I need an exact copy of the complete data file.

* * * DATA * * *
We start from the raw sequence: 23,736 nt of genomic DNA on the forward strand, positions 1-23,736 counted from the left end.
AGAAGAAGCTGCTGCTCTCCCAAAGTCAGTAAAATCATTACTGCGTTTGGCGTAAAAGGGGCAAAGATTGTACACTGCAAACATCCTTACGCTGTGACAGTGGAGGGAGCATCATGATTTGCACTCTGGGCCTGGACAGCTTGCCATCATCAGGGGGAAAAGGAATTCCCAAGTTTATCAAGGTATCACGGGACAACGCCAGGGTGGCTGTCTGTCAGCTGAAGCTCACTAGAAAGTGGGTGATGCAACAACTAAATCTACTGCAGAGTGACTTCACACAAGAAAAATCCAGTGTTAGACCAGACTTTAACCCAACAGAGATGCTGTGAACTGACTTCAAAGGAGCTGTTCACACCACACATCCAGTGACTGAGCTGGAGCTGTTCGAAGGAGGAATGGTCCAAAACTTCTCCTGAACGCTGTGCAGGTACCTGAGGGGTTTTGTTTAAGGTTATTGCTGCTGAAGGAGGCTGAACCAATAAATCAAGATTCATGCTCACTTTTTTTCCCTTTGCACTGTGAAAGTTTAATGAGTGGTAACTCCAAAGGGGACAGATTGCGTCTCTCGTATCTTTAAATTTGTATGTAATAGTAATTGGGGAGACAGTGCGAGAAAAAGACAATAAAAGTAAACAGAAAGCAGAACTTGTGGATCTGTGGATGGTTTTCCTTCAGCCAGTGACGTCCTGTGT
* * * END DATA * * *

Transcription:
We start from the raw sequence: 23,736 nt of genomic DNA on the forward strand, positions 1-23,736 counted from the left end.
AGAAGAAGCTGCTGCTCTCCCAAAGTCAGTAAAATCATTACTGCGTTTGGCGTAAAAGGGGCAAAGATTGTACACTGCAAACATCCTTACGCTGTGACAGTGGAGGGAGCATCATGATTTGCACTCTGGGCCTGGACAGCTTGCCATCATCAGGGGGAAAAGGAATTCCCAAGTTTATCAAGGTATCACGGGACAACGCCAGGGTGGCTGTCTGTCAGCTGAAGCTCACTAGAAAGTGGGTGATGCAACAACTAAATCTACTGCAGAGTGACTTCACACAAGAAAAATCCAGTGTTAGACCAGACTTTAACCCAACAGAGATGCTGTGAACTGACTTCAAAGGAGCTGTTCACACCACACATCCAGTGACTGAGCTGGAGCTGTTCGAAGGAGGAATGGTCCAAAACTTCTCCTGAACGCTGTGCAGGTACCTGAGGGGTTTTGTTTAAGGTTATTGCTGCTGAAGGAGGCTGAACCAATAAATCAAGATTCATGCTCACTTTTTTTCCCTTTGCACTGTGAAAGTTTAATGAGTGGTAACTCCAAAGGGGACAGATTGCGTCTCTCGTATCTTTAAATTTGTATGTAATAGTAATTGGGGAGACAGTGCGAGAAAAAGACAATAAAAGTAAACAGAAAGCAGAACTTGTGGATCTGTGGATGGTTTTCCTTCAGCCAGTGACGTCCTGTGT